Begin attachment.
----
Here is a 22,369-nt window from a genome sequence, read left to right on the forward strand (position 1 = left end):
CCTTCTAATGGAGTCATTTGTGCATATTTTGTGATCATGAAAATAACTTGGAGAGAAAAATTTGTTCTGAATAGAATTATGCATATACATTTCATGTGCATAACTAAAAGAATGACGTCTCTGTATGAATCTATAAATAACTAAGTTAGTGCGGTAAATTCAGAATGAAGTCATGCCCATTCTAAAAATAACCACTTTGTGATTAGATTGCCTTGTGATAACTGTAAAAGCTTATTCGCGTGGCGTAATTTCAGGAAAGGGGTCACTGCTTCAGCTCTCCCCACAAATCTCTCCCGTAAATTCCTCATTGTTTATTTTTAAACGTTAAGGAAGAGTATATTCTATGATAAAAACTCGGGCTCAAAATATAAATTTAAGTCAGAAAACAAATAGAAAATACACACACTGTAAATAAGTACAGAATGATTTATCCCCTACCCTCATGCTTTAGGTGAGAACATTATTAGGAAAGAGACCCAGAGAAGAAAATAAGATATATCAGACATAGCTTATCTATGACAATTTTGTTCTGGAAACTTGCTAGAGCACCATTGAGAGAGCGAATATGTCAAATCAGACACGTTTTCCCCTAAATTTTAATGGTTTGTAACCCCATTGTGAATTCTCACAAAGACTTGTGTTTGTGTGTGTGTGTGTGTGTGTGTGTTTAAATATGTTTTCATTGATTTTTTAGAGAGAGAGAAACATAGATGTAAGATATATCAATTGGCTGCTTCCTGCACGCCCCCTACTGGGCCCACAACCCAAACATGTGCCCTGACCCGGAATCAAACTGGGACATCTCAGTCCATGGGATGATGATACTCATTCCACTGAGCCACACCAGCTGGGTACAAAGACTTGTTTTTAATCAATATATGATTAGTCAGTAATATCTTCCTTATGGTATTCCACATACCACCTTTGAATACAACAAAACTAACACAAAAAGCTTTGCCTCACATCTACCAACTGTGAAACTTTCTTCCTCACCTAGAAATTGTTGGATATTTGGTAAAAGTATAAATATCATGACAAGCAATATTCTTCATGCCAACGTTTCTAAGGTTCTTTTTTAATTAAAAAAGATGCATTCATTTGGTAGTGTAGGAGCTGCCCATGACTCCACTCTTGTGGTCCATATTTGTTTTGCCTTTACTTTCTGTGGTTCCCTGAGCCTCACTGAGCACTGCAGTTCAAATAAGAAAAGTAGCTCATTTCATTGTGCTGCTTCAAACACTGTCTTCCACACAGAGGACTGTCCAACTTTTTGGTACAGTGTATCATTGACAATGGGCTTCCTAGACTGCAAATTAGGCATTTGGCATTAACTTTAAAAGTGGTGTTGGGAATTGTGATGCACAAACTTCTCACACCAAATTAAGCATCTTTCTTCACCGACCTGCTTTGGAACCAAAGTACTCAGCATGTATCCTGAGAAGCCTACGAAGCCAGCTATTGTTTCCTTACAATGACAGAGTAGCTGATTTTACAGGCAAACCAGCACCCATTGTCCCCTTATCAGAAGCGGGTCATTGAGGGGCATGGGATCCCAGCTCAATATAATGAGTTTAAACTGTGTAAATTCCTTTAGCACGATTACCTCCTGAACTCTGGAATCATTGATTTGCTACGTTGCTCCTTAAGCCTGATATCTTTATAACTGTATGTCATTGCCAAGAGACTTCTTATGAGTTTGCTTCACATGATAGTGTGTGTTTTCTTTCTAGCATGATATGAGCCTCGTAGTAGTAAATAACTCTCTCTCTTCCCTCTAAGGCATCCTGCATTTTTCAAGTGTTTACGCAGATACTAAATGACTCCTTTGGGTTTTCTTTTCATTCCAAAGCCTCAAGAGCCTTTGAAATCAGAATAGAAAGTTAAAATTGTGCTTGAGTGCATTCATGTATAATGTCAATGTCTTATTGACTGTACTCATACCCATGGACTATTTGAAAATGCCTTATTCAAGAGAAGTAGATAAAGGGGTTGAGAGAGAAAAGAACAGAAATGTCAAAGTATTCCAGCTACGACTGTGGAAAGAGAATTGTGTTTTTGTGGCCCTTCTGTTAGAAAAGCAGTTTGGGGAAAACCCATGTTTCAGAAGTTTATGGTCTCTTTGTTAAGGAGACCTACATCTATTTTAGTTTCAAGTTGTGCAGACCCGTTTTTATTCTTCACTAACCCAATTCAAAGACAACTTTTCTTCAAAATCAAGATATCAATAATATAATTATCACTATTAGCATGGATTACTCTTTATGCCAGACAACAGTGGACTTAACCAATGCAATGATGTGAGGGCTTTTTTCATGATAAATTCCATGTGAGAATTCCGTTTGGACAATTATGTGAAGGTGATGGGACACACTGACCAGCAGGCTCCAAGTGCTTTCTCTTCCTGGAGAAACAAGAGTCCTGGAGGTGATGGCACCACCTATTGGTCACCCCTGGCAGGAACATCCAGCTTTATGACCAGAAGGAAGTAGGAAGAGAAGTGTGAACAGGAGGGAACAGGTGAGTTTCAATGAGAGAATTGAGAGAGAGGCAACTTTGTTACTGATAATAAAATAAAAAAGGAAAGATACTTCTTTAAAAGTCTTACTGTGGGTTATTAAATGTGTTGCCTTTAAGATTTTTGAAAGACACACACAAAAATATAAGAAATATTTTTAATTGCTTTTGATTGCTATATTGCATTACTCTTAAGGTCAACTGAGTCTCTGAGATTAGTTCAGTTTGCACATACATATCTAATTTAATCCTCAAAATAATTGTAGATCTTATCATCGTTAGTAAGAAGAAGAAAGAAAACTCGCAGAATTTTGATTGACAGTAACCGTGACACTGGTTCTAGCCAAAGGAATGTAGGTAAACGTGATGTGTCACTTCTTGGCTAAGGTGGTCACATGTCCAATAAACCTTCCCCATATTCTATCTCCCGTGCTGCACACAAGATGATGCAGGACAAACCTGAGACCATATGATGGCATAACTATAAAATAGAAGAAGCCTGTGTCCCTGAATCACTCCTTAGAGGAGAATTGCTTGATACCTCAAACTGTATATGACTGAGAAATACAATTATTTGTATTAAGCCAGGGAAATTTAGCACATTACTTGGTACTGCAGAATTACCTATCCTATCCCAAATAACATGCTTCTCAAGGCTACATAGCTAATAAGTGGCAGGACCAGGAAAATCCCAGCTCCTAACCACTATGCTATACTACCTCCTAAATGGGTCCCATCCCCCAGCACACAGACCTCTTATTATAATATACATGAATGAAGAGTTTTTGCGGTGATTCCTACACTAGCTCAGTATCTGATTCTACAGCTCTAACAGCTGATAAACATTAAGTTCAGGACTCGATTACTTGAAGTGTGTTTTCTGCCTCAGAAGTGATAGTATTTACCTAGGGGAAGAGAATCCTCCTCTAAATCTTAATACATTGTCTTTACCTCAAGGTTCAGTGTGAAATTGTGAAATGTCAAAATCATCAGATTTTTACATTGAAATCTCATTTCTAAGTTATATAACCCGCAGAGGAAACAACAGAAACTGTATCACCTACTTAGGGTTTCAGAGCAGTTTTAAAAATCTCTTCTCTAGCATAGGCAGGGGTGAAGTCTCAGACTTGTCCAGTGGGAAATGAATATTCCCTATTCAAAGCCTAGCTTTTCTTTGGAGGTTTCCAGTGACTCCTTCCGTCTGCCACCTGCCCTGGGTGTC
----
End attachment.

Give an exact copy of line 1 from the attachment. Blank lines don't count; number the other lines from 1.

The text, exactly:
Here is a 22,369-nt window from a genome sequence, read left to right on the forward strand (position 1 = left end):